- The Washington Times - Thursday, February 2, 2012

We’ve set the stage for even more undeclared, borderless conflicts. America’s lethal drone strikes have been a massive intelligence success, but we may soon recognize their expansion as a major policy failure. While essential in the fight against al Qaeda, drone attacks effectively have normalized lethal cross-border attacks as a tool of national security.

Now unmanned aerial vehicle (UAV) deployments are poised to grow rapidly as Washington’s appetite for low-risk meddling in other countries grows, and Russia, China and other major powers feverishly follow in our footsteps.

In America, drones have seduced politicians on both sides of the aisle. President Obama hasn’t just continued the program, he has substantially accelerated its pace and expanded the targeting list. Americans have come to expect news reports of “mysterious explosions” in Pakistan, Yemen and Somalia.

Meanwhile, al Qaeda is in a period of mutation. Its affiliate outposts - in Yemen, Somalia and the Maghreb - are becoming the main terrorism threat. To counter this, we could see drones flying over vast swathes of Africa, from the Horn to the western edges of the Sahara.

While some of those countries publicly would balk at U.S. drones operating in their airspace, in private, the drones probably would be embraced. The armed UAVs are just too useful a tool for African nations struggling with a terrorism problem and limited funding.

But if the trends toward radicalization continue in regions of the Arab Spring, would we be ready for such strikes in Tripoli? Maiduguri? Perhaps even Cairo? Our military may find itself flying drone sorties to eliminate individual terrorists but end up in support of various warring Libyan, Nigerian or Egyptian factions.

What about Russia and China’s UAV fleets? Defense Secretary Leon E. Panetta, the former CIA director, reportedly once referred to the drone program in Pakistan as “the only game in town.” There soon will be more players in that game, and we won’t be able to change the rules when they enter.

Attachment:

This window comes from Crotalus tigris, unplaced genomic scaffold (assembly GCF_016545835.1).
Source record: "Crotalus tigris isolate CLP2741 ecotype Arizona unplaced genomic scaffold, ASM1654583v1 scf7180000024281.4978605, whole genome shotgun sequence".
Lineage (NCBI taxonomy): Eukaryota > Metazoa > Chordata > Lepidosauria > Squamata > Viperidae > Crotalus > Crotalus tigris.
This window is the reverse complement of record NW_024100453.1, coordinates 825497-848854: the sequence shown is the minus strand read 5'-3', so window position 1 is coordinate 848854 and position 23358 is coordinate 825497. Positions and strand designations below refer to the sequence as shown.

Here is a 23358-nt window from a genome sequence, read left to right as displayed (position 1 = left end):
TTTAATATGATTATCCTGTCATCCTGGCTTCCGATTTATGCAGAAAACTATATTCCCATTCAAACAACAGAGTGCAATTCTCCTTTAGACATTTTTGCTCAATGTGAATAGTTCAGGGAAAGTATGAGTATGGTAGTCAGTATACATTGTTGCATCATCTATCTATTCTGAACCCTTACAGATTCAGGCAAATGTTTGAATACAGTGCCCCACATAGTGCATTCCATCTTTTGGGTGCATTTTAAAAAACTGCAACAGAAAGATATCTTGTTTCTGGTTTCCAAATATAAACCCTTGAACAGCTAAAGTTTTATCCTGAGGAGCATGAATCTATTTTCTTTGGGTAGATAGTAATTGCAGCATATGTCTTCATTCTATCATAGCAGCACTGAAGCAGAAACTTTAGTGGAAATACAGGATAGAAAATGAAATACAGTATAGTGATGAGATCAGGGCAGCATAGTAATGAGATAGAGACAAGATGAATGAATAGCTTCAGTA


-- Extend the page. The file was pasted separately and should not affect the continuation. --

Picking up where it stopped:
Russia has been working on its own drones for years, and was embarrassed by it lack of drones in the 2008 conflict with Georgia. The Kremlin knows that a homegrown version of Predator or Reaper UAVs would be a major asset, and it is working tirelessly toward that capability.

China also is making rapid progress in manufacturing drones. Last year, Beijing showcased dozens of UAV models at an air show in Zhuhai, including weaponized versions. The Chinese military has been trying to reverse-engineer a Predator drone for years.

The battlefield impact of these advancements is of less immediate concern for the United States than for dissidents and extremists. While not a threat to U.S. military operations yet, the drones likely will become the stability-operations weapon of choice for authoritarian governments.

To monitor and eliminate threats to their regimes, China and Russia may not even stop at their own borders with the deployment of drones. They conceivably could do so wherever they control the air space and have a national interest. Tyrants with restive populations will be paying close attention.

Domestic security services will no longer have to barge into a denied area and risk a confrontation. They can merely loiter a UAV, fire a missile and deny involvement to the media. The lower risks inherent in unmanned operations will embolden every techno-savvy tyrant able to produce, buy or steal lethal UAVs.

With that in mind, it is probably only a matter of time before there are “mysterious” explosions in Chechnya, Dagestan and Xinjiang. Less scrupulous governments will blur the line between dissent and terrorism with lethal consequences for any ethnic or religious minority group that refuses to toe the line from Moscow or Beijing. Given the recent history of U.S. drone operations, our objections will be easy to ignore.

The White House is unlikely to slow its own drone programs, and it can’t do anything about Russia’s or China’s. But the American people can have a more honest and open discussion about the moral and strategic - rather than technological - limits of war in this new age.

Our capability to effect violence abroad has outpaced our discussion of its desirability.

Buck Sexton served in the CIA, including assignments in the Counterterrorism Center and Office of Iraq Analysis. He is currently an editor for TheBlaze.com and appears nightly on GBTV.com.

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